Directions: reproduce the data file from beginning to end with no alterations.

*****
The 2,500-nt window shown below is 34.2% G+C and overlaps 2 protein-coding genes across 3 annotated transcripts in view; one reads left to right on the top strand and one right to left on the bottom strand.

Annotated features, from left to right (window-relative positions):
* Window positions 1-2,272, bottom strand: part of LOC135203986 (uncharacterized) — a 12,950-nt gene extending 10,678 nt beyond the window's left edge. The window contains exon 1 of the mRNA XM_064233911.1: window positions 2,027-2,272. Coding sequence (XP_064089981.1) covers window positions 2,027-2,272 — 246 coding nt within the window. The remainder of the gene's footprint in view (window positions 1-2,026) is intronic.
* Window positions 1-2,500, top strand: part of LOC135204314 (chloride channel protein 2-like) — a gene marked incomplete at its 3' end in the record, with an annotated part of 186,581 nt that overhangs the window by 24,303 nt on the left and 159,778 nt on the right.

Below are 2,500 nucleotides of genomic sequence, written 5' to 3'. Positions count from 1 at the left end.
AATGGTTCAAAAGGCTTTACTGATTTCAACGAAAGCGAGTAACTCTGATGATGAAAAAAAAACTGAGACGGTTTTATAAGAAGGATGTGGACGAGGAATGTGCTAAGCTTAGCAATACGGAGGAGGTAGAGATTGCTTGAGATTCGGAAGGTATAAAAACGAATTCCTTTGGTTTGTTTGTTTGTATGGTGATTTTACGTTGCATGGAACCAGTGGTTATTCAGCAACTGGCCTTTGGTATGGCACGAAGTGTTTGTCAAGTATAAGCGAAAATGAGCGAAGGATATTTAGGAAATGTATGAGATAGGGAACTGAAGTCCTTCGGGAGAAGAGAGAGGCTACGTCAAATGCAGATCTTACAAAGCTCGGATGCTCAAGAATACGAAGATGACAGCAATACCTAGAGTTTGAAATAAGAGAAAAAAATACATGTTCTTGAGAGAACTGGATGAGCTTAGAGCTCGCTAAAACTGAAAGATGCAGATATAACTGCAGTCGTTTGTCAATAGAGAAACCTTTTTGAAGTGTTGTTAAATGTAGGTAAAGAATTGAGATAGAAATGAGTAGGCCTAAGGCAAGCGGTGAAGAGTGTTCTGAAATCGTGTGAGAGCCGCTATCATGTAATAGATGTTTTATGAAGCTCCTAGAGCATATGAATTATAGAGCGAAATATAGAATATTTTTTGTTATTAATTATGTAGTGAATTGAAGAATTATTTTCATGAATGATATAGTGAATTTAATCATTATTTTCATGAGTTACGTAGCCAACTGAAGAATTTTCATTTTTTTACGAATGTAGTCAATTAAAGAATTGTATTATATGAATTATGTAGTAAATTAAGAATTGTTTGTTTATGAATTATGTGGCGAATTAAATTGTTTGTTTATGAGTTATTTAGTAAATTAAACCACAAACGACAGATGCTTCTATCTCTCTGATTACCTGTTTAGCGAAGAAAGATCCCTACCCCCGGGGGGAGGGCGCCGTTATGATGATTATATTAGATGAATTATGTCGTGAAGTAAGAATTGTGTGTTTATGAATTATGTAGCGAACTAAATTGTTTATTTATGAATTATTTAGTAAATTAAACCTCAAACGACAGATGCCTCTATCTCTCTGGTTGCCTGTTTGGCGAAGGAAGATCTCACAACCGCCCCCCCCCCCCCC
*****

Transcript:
The 2,500-nt window shown below is 34.2% G+C and overlaps 2 protein-coding genes across 3 annotated transcripts in view; one reads left to right on the top strand and one right to left on the bottom strand.

Annotated features, from left to right (window-relative positions):
* Window positions 1-2,272, bottom strand: part of LOC135203986 (uncharacterized) — a 12,950-nt gene extending 10,678 nt beyond the window's left edge. The window contains exon 1 of the mRNA XM_064233911.1: window positions 2,027-2,272. Coding sequence (XP_064089981.1) covers window positions 2,027-2,272 — 246 coding nt within the window. The remainder of the gene's footprint in view (window positions 1-2,026) is intronic.
* Window positions 1-2,500, top strand: part of LOC135204314 (chloride channel protein 2-like) — a gene marked incomplete at its 3' end in the record, with an annotated part of 186,581 nt that overhangs the window by 24,303 nt on the left and 159,778 nt on the right.

Below are 2,500 nucleotides of genomic sequence, written 5' to 3'. Positions count from 1 at the left end.
AATGGTTCAAAAGGCTTTACTGATTTCAACGAAAGCGAGTAACTCTGATGATGAAAAAAAAACTGAGACGGTTTTATAAGAAGGATGTGGACGAGGAATGTGCTAAGCTTAGCAATACGGAGGAGGTAGAGATTGCTTGAGATTCGGAAGGTATAAAAACGAATTCCTTTGGTTTGTTTGTTTGTATGGTGATTTTACGTTGCATGGAACCAGTGGTTATTCAGCAACTGGCCTTTGGTATGGCACGAAGTGTTTGTCAAGTATAAGCGAAAATGAGCGAAGGATATTTAGGAAATGTATGAGATAGGGAACTGAAGTCCTTCGGGAGAAGAGAGAGGCTACGTCAAATGCAGATCTTACAAAGCTCGGATGCTCAAGAATACGAAGATGACAGCAATACCTAGAGTTTGAAATAAGAGAAAAAAATACATGTTCTTGAGAGAACTGGATGAGCTTAGAGCTCGCTAAAACTGAAAGATGCAGATATAACTGCAGTCGTTTGTCAATAGAGAAACCTTTTTGAAGTGTTGTTAAATGTAGGTAAAGAATTGAGATAGAAATGAGTAGGCCTAAGGCAAGCGGTGAAGAGTGTTCTGAAATCGTGTGAGAGCCGCTATCATGTAATAGATGTTTTATGAAGCTCCTAGAGCATATGAATTATAGAGCGAAATATAGAATATTTTTTGTTATTAATTATGTAGTGAATTGAAGAATTATTTTCATGAATGATATAGTGAATTTAATCATTATTTTCATGAGTTACGTAGCCAACTGAAGAATTTTCATTTTTTTACGAATGTAGTCAATTAAAGAATTGTATTATATGAATTATGTAGTAAATTAAGAATTGTTTGTTTATGAATTATGTGGCGAATTAAATTGTTTGTTTATGAGTTATTTAGTAAATTAAACCACAAACGACAGATGCTTCTATCTCTCTGATTACCTGTTTAGCGAAGAAAGATCCCTACCCCCGGGGGGAGGGCGCCGTTATGATGATTATATTAGATGAATTATGTCGTGAAGTAAGAATTGTGTGTTTATGAATTATGTAGCGAACTAAATTGTTTATTTATGAATTATTTAGTAAATTAAACCTCAAACGACAGATGCCTCTATCTCTCTGGTTGCCTGTTTGGCGAAGGAAGATCTCACAACCGCCCCCCCCCCCCCC